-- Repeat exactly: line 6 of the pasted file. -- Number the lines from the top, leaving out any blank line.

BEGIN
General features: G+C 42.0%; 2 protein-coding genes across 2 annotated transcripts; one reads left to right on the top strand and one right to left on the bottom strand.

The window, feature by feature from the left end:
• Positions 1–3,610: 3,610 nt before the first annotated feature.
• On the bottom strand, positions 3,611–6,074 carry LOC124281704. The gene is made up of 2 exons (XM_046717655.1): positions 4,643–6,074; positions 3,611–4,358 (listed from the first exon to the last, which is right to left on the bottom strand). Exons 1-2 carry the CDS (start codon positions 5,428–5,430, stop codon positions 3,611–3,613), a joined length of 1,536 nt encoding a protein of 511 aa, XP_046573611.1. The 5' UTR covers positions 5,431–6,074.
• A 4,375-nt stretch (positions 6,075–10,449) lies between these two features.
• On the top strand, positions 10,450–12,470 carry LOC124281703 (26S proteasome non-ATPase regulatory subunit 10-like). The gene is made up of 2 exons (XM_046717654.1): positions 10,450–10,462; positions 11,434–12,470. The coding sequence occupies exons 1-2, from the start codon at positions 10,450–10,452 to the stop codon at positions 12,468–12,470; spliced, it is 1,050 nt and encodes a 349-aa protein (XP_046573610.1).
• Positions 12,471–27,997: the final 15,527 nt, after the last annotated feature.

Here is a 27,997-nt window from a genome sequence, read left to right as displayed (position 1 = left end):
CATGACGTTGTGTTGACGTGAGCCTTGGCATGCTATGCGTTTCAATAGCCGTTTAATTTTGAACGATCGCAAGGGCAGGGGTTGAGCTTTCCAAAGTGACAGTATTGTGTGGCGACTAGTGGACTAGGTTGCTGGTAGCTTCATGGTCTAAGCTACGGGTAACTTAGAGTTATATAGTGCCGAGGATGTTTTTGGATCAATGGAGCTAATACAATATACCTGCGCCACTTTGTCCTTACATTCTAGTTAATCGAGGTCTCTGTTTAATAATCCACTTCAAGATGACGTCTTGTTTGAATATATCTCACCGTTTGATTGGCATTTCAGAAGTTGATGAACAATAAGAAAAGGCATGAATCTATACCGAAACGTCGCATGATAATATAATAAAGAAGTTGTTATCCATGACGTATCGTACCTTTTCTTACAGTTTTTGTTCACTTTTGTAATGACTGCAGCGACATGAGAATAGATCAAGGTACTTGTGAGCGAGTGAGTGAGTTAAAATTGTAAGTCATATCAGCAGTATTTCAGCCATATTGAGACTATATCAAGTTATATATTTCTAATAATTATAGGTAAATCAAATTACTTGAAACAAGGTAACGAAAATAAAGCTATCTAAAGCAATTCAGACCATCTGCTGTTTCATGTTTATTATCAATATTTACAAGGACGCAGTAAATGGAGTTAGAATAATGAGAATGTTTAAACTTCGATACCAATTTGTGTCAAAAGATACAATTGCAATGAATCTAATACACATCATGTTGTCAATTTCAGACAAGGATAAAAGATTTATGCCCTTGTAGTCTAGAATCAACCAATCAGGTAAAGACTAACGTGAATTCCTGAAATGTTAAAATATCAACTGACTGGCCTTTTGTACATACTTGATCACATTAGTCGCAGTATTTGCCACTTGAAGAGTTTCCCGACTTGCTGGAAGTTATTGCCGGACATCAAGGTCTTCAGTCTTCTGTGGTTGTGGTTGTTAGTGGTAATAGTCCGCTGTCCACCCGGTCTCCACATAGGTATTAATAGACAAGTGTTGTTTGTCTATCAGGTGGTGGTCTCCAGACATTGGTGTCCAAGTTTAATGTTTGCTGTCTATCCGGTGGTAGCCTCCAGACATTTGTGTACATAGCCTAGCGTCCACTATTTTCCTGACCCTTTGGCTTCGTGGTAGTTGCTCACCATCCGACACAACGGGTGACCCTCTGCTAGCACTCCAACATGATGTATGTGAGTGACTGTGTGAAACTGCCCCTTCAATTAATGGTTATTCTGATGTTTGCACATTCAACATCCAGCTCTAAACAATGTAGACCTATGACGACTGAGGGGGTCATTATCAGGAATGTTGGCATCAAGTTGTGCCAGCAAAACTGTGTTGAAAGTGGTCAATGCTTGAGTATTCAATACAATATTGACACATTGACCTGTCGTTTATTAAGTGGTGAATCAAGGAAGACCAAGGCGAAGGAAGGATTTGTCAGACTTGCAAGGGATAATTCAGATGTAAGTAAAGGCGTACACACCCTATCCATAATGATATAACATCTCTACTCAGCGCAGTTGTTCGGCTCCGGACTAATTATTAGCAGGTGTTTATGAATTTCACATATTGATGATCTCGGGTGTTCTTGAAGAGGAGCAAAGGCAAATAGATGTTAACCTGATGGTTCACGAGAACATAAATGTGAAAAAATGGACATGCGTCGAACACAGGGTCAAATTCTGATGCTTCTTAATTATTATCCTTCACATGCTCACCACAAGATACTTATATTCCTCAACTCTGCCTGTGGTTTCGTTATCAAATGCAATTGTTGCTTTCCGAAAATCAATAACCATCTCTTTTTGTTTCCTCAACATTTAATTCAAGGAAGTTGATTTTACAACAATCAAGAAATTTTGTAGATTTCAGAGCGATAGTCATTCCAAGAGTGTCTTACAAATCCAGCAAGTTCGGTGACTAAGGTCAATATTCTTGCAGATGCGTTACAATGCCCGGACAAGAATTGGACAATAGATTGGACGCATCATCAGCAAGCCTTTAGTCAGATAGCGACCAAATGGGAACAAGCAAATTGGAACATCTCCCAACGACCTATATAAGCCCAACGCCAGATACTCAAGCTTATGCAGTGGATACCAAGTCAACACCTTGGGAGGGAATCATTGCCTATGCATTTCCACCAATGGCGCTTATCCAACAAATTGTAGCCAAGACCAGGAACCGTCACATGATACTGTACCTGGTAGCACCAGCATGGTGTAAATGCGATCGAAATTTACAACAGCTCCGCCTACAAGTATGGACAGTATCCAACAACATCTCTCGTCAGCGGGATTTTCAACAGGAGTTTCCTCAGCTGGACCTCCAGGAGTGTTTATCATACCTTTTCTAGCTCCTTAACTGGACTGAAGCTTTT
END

• On the top strand, positions 10,450–12,470 carry LOC124281703 (26S proteasome non-ATPase regulatory subunit 10-like). The gene is made up of 2 exons (XM_046717654.1): positions 10,450–10,462; positions 11,434–12,470. The coding sequence occupies exons 1-2, from the start codon at positions 10,450–10,452 to the stop codon at positions 12,468–12,470; spliced, it is 1,050 nt and encodes a 349-aa protein (XP_046573610.1).